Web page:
August 7, 20010 – We pulled out of Pohick Bay Park (Washington, DC) for a short drive to the Williamsburg, VA area. We are staying at Chippokes Plantation State Park in Surry, VA. The traffic out of DC was TERRIBLE! We were in heavy slow traffic most of the way.....mostly stop and go on I-95. You would think it was rush hour....CRAZY! It took us almost twice as long as we had thought, but we eventually arrived at our destination. The sites are HUGE.....twice as big as normal sites.
Once we got to our destination, Paul unloaded the bikes and found a small problem with his tire.
He was able to fix it in a jiffy.
Chippokes (Chip-Oaks) Plantation State Park is one of the oldest continuous working farms in the United States. Captain William Powell, a prominent colonial gentleman, received a grant for 550 acres of river frontage on Chippokes Creek in 1619. This is the first record of ownership for this land. The plantation and the bordering creek were named for an Indian chief who befriended the early English settlers.
Chippokes is a living historical exhibit located in a rural agricultural area along the James River. The plantation has kept its original boundaries since the 1600s and has a variety of cultivated gardens and native woodland. The park size is 1,683 acres. We are in site #9. This is a very nice campground. We have a pull through site with 50 amp electric and water.
The road and sites are HUGE!
We spent most of the day relaxing....after our mega-touring the last two weeks in DC. We did take a short ride around the Plantation to familiarize ourselves with the place. We are right on the James River. Jamestown is right across the river.....we can see the buildings. A view looking out at the James River from the Visitors’ Center.
Beach area has thousands of shells. They ask everyone to not take any of the shells.
They have cabins for rent also. These are the old Indentured Servants quarters. Never saw cabins so nice.
We spent some time visiting with two of the work campers here at the Plantation. Jack & Elaine are Escapee members and full-timer like us. They have been full-timing for about a year. The other gentleman is Bud. He and his wife are not full-timers.....they travel about half the year. Bud had quite a bit of local history to share...very interesting!
Sunday, August 8 – We started our day with church service at Bacon Castle Baptist Church. Everyone was very friendly but boy was the service long. Just under two hours. Not something we normally do!
We then decided to explore the plantation. We first took the FREE tour of the Manson. In 1854, Albert Carroll Jones built the present antebellum Chippokes Mansion, which overlooks the historic James River. Chippokes was once the site of one of the few legal distilleries in the Commonwealth. Local legend has it that the mansion survived the Civil War because Albert Jones sold his brandies to both sides during the war. The plantation changed owners many times before it was bought by Thornton Jeffress of Rochester, New York and V.W. Stewart of Wilson, North Carolina in 1918. Mr. and Mrs. Stewart moved to Chippokes and put much effort into restoring the property and compiling a detailed history of the plantation. Upon her husband's death, Mrs. Stewart, in order to preserve the plantation in its entirety, donated Chippokes Plantation to the Virginia Commonwealth as a memorial to her husband in 1967.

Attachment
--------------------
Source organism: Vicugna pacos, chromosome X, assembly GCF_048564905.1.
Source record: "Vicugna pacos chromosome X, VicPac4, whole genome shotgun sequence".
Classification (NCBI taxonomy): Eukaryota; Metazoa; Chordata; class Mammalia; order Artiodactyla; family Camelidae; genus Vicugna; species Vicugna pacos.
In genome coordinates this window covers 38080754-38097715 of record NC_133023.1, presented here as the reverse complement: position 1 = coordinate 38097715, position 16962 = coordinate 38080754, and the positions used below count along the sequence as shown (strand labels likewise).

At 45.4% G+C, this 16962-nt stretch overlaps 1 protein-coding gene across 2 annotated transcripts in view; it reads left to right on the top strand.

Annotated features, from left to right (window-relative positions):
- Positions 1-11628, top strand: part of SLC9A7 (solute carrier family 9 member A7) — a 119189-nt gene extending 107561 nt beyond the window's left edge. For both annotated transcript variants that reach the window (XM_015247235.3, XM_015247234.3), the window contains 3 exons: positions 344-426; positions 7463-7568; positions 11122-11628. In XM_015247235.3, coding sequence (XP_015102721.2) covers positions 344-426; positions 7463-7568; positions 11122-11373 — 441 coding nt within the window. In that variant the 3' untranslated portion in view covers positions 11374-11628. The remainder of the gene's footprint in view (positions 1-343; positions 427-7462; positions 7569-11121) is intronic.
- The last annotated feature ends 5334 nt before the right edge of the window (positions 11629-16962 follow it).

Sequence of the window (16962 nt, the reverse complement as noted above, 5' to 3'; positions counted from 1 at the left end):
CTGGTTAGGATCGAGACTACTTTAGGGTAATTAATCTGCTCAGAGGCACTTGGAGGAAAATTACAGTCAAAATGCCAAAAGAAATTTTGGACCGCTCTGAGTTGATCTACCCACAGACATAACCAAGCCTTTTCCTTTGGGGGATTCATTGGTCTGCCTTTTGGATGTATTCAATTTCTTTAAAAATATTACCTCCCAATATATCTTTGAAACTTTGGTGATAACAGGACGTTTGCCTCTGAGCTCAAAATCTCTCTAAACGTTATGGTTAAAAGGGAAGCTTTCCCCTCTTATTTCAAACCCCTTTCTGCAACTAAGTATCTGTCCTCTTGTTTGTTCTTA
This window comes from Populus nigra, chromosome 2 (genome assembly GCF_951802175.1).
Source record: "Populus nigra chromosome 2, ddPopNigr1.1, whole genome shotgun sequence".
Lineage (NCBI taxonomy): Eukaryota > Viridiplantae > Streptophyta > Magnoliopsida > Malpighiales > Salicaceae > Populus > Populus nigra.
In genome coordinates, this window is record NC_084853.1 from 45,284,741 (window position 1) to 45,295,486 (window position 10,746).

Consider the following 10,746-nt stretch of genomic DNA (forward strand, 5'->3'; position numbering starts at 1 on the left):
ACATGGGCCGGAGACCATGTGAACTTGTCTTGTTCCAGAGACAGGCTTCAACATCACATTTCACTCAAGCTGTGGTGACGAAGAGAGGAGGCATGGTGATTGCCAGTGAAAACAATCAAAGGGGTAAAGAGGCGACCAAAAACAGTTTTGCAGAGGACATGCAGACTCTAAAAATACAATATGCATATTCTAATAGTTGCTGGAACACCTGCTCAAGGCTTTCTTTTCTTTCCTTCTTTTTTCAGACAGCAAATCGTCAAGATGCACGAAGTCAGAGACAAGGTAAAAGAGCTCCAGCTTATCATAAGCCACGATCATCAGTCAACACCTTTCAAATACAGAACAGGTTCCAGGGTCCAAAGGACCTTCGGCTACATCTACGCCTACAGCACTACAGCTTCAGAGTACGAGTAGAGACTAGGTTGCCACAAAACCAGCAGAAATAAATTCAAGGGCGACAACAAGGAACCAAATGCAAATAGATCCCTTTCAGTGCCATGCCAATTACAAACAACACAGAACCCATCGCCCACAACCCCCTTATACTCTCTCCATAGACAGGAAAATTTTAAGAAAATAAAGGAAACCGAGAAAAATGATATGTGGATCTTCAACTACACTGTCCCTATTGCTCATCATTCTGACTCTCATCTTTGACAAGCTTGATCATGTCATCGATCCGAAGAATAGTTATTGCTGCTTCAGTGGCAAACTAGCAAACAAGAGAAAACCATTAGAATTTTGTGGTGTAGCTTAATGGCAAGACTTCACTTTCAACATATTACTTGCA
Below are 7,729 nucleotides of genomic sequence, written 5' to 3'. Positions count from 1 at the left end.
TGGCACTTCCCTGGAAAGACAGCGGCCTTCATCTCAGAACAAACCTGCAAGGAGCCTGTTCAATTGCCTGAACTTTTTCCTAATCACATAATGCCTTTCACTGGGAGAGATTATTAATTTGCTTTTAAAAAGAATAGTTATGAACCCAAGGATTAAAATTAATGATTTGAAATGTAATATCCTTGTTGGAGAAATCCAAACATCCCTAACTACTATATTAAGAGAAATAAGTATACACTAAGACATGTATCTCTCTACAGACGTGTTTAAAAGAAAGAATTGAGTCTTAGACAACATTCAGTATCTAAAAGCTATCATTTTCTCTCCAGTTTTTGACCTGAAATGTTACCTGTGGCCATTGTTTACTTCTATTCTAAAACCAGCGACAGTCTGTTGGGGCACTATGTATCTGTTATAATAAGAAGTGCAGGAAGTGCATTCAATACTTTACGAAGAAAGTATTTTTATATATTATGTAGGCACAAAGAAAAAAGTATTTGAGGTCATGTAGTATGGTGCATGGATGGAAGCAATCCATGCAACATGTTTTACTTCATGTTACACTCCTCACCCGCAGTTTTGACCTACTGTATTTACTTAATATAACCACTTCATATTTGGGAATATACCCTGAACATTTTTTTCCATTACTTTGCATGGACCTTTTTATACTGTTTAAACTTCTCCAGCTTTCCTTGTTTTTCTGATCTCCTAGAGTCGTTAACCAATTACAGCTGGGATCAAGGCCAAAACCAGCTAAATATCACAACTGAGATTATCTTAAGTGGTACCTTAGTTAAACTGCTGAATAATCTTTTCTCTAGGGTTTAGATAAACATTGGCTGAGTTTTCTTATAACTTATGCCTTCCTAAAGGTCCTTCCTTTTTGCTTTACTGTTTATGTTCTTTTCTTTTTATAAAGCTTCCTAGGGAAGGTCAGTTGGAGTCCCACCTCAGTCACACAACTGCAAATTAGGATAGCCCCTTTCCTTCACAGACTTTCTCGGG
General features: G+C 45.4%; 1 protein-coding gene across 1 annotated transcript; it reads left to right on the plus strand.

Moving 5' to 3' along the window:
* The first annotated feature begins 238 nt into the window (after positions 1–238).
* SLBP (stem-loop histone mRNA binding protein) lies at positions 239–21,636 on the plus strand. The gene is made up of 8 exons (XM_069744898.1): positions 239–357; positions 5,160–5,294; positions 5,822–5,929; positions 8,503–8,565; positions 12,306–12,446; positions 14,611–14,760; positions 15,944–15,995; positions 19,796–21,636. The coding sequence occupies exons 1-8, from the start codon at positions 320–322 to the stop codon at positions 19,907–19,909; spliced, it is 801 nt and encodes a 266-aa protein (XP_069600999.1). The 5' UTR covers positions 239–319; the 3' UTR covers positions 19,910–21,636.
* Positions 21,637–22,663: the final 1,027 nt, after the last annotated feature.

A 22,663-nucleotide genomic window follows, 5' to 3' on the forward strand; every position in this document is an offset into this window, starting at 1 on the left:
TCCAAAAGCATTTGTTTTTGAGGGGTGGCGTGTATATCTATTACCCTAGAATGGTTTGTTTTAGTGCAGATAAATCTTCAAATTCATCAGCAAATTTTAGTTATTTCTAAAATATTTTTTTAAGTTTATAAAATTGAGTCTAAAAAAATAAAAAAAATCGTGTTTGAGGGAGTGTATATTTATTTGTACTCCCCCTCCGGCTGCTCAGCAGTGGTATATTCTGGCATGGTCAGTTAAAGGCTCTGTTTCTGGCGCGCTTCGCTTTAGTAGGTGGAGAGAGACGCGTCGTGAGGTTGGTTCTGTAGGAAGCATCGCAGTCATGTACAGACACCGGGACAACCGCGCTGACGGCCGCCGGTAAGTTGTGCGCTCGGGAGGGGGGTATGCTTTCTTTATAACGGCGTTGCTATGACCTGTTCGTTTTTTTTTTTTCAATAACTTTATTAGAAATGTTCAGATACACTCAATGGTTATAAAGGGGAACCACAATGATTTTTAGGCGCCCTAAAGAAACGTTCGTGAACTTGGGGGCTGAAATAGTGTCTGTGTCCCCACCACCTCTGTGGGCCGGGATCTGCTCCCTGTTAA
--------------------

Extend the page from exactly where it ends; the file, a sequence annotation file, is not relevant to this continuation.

The gardens are beautiful.
The Stewart’s were buried on this property.
No photo taking was permitted inside the house. This picture comes from their website. The inside was elegant.
Opened in June 1990, the Chippokes Farm & Forestry Museum provides the public with an enjoyable educational experience, which focuses on the history of agriculture, forestry and conservation. This was an outdoor museum just down the lane from the Mansion featuring equipment from 1850s. We were very lucky to meet another workamper named Gary. He is the maintenance man on the Plantation. He gave us a personal tour of the museum. Gary did a super job of explaining all the different machinery and tools that were and are used on the Plantation. Marsha’s dad would love this place. He grew up a farmer in Malvern, OH. We needed him a few times to tell us how to use some of this stuff.
After the farmer slaughter the hog, it was lifted by a scalding hook into a kettle filled with boiling water. This scalding process loosened the hair which was then scraped off the hog.
Did you have one of these on the farm dad? This is a hog oiler. Oil was put in this and the hog rubbed against it. It help keep the bugs off the hogs…what will they think of next?
One of the first types of corn huskers.
Making brooms from the stems left from wheat harvest
This is our friend, Gary, and Paul looking over the old plows.
We knew nothing about planting peanuts. Gary explained all there was to know about peanut growing.
1-horse peanut weeder
2-horse pointer peanut plow
2-man Peanut Thrasher…1735-1745
1-row peanut digger.
What an improvement over the old seed planter. This one had interchangeable seed-size discs. One piece of equipment can plant all different seeds.
Some type of vice.
What every farmer needs…Manure spreader
Basic farm tools
This ax was really heavy.
Even Gary didn’t know what this ax was used for…any one have an idea?
First hand mower
Butter churn…this thing went back and forth.
Thanks for stopping by. See you again real soon!